};

As you see, you can run the DNS server on a different port (actually, you have to, if you want to run in on the same machine and don't want to do some weird iptables tricks).

Running DNScatClient

DNScatClient can be run using the following command: ./DNScatClient -o <domain_name>, in which case it will use the default DNS server in your network. If you want to prevent it, you can specify the DNS server it will use using option -d <server_name>

and then...

DNScat enables tunnelling of standard input and standard output from client to the server. Before continuing with the next step, please make sure that the basic tunnelling works for you. Now that you have both DNScat client and server running we can see how it can be used to do IP tunnelling.

Tunnelling IP over DNS

DNScat is a flexible tool, which can be used to build setup an IP tunnel using PPP daemon. In this section we describe how to achieve this. Note, that you need to have PPP support compiled in the kernel and root access on both client and server machines to complete the setup.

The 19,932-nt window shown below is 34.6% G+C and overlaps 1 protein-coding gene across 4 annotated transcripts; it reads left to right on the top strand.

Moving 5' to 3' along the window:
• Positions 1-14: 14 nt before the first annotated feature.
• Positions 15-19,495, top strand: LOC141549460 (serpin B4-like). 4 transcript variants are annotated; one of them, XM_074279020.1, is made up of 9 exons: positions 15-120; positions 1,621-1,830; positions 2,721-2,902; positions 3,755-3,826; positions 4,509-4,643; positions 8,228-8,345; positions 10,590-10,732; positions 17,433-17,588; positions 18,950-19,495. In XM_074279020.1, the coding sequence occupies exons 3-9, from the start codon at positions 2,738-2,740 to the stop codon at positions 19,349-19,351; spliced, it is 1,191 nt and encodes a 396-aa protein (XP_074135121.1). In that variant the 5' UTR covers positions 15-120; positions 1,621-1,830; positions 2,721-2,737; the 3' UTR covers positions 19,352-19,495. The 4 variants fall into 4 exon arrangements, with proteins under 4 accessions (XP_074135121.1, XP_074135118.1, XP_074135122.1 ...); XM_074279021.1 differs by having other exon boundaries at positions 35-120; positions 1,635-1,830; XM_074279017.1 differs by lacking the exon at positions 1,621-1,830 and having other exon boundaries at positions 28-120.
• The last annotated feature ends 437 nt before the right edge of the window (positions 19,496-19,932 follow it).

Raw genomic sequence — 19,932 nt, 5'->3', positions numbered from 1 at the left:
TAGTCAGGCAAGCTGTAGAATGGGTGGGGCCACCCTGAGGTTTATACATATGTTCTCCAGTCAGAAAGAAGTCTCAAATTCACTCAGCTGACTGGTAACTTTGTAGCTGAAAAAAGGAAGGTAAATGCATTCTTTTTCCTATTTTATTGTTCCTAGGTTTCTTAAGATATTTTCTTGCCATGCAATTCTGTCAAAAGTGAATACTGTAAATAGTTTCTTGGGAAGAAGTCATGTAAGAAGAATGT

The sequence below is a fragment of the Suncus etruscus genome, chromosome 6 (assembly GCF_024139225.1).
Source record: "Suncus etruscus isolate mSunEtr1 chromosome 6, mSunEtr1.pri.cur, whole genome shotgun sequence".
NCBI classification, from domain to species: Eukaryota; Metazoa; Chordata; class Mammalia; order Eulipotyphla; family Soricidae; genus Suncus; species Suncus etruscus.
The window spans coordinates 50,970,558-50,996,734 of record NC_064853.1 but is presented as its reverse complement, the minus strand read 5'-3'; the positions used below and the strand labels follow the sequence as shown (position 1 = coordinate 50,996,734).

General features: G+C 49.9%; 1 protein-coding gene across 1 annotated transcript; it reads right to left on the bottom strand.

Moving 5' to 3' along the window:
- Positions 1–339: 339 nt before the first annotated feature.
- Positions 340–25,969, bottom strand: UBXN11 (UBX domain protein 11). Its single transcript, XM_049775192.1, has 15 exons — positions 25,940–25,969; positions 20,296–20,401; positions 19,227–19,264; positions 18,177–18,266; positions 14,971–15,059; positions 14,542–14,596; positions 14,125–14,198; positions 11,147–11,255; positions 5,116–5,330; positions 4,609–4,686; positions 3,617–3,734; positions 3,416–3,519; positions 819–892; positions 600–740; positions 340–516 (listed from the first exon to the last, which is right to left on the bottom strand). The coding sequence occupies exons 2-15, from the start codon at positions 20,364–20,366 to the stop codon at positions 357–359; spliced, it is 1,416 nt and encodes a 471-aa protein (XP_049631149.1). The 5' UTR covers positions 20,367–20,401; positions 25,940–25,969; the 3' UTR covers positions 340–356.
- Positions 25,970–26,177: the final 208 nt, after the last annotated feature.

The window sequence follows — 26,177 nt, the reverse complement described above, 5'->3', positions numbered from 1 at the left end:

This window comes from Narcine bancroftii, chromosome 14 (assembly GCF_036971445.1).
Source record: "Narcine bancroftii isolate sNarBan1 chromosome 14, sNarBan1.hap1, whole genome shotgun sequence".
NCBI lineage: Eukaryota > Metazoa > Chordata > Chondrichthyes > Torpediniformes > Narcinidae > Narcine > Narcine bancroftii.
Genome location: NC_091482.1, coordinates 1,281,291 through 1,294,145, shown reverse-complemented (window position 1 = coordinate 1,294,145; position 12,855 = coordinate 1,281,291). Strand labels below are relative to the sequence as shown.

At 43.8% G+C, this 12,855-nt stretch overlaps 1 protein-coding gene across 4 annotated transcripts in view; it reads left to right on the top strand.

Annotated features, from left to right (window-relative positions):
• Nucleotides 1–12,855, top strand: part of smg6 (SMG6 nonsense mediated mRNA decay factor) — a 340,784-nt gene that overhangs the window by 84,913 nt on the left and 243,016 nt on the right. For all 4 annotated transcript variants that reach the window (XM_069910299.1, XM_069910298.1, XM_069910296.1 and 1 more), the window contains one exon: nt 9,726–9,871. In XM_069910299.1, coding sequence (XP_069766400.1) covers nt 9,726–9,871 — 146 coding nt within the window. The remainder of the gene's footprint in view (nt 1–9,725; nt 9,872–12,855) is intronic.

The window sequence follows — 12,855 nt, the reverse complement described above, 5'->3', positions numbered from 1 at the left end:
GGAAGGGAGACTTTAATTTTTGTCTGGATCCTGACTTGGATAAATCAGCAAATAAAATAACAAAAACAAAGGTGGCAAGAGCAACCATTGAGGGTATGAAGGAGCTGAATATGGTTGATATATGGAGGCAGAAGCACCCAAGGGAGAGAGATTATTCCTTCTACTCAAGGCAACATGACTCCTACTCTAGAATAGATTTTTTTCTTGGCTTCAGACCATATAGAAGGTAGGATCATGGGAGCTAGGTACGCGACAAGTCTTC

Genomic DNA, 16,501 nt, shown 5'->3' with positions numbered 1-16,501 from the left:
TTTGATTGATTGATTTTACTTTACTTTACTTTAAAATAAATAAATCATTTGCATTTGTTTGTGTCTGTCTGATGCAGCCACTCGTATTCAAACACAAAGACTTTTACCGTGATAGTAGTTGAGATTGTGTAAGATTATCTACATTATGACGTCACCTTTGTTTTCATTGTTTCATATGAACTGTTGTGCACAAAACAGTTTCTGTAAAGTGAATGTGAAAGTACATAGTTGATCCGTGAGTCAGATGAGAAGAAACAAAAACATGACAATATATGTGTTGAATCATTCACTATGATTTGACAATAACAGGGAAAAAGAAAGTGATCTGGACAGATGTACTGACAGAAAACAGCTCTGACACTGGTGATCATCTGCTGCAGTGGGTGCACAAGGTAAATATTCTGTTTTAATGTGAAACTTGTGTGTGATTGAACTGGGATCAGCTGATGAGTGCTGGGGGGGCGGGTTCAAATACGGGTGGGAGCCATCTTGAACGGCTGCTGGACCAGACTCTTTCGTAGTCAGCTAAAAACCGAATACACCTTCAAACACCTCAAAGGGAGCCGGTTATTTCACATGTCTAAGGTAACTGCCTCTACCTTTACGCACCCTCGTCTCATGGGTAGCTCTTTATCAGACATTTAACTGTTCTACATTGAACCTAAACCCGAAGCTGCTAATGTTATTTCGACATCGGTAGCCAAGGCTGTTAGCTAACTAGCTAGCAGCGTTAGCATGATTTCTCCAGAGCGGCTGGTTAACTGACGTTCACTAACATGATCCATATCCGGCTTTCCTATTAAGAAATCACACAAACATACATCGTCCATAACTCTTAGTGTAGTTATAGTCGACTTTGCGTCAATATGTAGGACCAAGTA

Simple setup - no authentication, running as root

Server side: pppd persist noauth nodetach silent 10.0.0.1:10.0.0.2 pty "./DNScatServer -o <domain_name>"

Please note that both client and the server terminates if any of the sides has closed the connection. Therefore you may want to add persist option for the server, or run it in a loop.

Client side: pppd noauth nodetach pty "./DNScatClient -o <domain_name>"

If everything works fine, you should be able to connect to the server at address 10.0.0.1 and to the client at address 10.0.0.2. To terminate the connection, kill the PPP daemon of DNScat on any of the ends.

Complex setup - with authentication, not running as root

To be able to run IP tunnelling not as root, you need DNScat server running on a non privileged port (how to do this is explained in the section installation). Second, you need to be able to run PPP as non-root.

First things first, you need to add the user you're running pppd as to a group which is allowed to run pppd (group dip in Debian). This should allow you to run PPP as non-root, but will also require to use the authentication.